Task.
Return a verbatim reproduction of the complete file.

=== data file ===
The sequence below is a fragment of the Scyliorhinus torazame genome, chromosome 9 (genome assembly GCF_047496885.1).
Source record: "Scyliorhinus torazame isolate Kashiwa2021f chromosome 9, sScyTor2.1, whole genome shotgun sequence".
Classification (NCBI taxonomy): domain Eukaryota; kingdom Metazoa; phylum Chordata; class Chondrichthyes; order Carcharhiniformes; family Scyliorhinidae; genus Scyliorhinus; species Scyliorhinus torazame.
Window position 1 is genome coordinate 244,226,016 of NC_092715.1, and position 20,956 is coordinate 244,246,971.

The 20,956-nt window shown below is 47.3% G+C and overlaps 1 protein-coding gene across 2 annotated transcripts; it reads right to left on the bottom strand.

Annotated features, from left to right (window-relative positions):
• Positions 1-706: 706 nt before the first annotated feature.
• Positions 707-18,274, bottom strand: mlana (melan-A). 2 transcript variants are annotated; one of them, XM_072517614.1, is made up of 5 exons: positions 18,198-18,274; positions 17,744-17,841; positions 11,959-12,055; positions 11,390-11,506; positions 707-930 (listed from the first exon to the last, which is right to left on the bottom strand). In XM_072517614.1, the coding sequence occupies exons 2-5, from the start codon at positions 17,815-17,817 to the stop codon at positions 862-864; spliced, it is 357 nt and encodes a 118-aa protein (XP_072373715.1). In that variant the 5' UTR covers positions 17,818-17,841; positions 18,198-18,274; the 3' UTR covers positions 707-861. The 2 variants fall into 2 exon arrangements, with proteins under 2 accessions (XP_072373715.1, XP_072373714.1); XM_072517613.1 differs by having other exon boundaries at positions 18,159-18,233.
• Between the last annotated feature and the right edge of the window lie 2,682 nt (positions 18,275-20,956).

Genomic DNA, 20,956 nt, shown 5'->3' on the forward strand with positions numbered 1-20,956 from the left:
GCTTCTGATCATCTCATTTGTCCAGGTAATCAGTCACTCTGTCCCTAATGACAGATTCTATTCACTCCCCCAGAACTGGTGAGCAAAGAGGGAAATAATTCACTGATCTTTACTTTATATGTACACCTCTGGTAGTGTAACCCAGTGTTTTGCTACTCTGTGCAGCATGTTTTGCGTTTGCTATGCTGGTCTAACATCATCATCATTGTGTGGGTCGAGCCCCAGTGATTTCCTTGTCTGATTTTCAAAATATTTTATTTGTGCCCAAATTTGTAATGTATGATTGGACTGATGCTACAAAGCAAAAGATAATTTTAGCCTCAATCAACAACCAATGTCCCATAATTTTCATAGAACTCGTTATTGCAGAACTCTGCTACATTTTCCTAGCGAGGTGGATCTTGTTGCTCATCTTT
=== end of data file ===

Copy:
The sequence below is a fragment of the Scyliorhinus torazame genome, chromosome 9 (genome assembly GCF_047496885.1).
Source record: "Scyliorhinus torazame isolate Kashiwa2021f chromosome 9, sScyTor2.1, whole genome shotgun sequence".
Classification (NCBI taxonomy): domain Eukaryota; kingdom Metazoa; phylum Chordata; class Chondrichthyes; order Carcharhiniformes; family Scyliorhinidae; genus Scyliorhinus; species Scyliorhinus torazame.
Window position 1 is genome coordinate 244,226,016 of NC_092715.1, and position 20,956 is coordinate 244,246,971.

The 20,956-nt window shown below is 47.3% G+C and overlaps 1 protein-coding gene across 2 annotated transcripts; it reads right to left on the bottom strand.

Annotated features, from left to right (window-relative positions):
• Positions 1-706: 706 nt before the first annotated feature.
• Positions 707-18,274, bottom strand: mlana (melan-A). 2 transcript variants are annotated; one of them, XM_072517614.1, is made up of 5 exons: positions 18,198-18,274; positions 17,744-17,841; positions 11,959-12,055; positions 11,390-11,506; positions 707-930 (listed from the first exon to the last, which is right to left on the bottom strand). In XM_072517614.1, the coding sequence occupies exons 2-5, from the start codon at positions 17,815-17,817 to the stop codon at positions 862-864; spliced, it is 357 nt and encodes a 118-aa protein (XP_072373715.1). In that variant the 5' UTR covers positions 17,818-17,841; positions 18,198-18,274; the 3' UTR covers positions 707-861. The 2 variants fall into 2 exon arrangements, with proteins under 2 accessions (XP_072373715.1, XP_072373714.1); XM_072517613.1 differs by having other exon boundaries at positions 18,159-18,233.
• Between the last annotated feature and the right edge of the window lie 2,682 nt (positions 18,275-20,956).

Genomic DNA, 20,956 nt, shown 5'->3' on the forward strand with positions numbered 1-20,956 from the left:
GCTTCTGATCATCTCATTTGTCCAGGTAATCAGTCACTCTGTCCCTAATGACAGATTCTATTCACTCCCCCAGAACTGGTGAGCAAAGAGGGAAATAATTCACTGATCTTTACTTTATATGTACACCTCTGGTAGTGTAACCCAGTGTTTTGCTACTCTGTGCAGCATGTTTTGCGTTTGCTATGCTGGTCTAACATCATCATCATTGTGTGGGTCGAGCCCCAGTGATTTCCTTGTCTGATTTTCAAAATATTTTATTTGTGCCCAAATTTGTAATGTATGATTGGACTGATGCTACAAAGCAAAAGATAATTTTAGCCTCAATCAACAACCAATGTCCCATAATTTTCATAGAACTCGTTATTGCAGAACTCTGCTACATTTTCCTAGCGAGGTGGATCTTGTTGCTCATCTTT